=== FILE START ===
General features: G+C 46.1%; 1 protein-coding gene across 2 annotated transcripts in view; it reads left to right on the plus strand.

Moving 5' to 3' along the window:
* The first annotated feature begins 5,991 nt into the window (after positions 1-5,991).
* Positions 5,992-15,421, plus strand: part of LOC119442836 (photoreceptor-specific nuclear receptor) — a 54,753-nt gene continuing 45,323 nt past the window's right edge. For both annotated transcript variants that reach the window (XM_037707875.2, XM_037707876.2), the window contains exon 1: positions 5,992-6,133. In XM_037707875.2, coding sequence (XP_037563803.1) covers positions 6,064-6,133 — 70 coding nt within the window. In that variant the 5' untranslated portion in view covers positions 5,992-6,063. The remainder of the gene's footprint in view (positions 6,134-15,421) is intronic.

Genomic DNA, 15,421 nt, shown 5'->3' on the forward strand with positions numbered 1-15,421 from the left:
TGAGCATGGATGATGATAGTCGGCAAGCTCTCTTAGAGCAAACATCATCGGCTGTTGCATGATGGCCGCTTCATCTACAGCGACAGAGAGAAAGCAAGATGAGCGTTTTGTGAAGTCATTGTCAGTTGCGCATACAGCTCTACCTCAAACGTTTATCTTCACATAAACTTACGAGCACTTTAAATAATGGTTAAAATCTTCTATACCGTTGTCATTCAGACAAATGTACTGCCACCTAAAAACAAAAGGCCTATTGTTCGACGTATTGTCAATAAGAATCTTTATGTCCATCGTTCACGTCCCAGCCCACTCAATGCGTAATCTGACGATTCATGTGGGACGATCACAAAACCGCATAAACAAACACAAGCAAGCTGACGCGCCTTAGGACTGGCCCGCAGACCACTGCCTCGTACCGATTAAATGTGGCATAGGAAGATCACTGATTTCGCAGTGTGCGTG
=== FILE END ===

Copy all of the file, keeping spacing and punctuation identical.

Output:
General features: G+C 46.1%; 1 protein-coding gene across 2 annotated transcripts in view; it reads left to right on the plus strand.

Moving 5' to 3' along the window:
* The first annotated feature begins 5,991 nt into the window (after positions 1-5,991).
* Positions 5,992-15,421, plus strand: part of LOC119442836 (photoreceptor-specific nuclear receptor) — a 54,753-nt gene continuing 45,323 nt past the window's right edge. For both annotated transcript variants that reach the window (XM_037707875.2, XM_037707876.2), the window contains exon 1: positions 5,992-6,133. In XM_037707875.2, coding sequence (XP_037563803.1) covers positions 6,064-6,133 — 70 coding nt within the window. In that variant the 5' untranslated portion in view covers positions 5,992-6,063. The remainder of the gene's footprint in view (positions 6,134-15,421) is intronic.

Genomic DNA, 15,421 nt, shown 5'->3' on the forward strand with positions numbered 1-15,421 from the left:
TGAGCATGGATGATGATAGTCGGCAAGCTCTCTTAGAGCAAACATCATCGGCTGTTGCATGATGGCCGCTTCATCTACAGCGACAGAGAGAAAGCAAGATGAGCGTTTTGTGAAGTCATTGTCAGTTGCGCATACAGCTCTACCTCAAACGTTTATCTTCACATAAACTTACGAGCACTTTAAATAATGGTTAAAATCTTCTATACCGTTGTCATTCAGACAAATGTACTGCCACCTAAAAACAAAAGGCCTATTGTTCGACGTATTGTCAATAAGAATCTTTATGTCCATCGTTCACGTCCCAGCCCACTCAATGCGTAATCTGACGATTCATGTGGGACGATCACAAAACCGCATAAACAAACACAAGCAAGCTGACGCGCCTTAGGACTGGCCCGCAGACCACTGCCTCGTACCGATTAAATGTGGCATAGGAAGATCACTGATTTCGCAGTGTGCGTG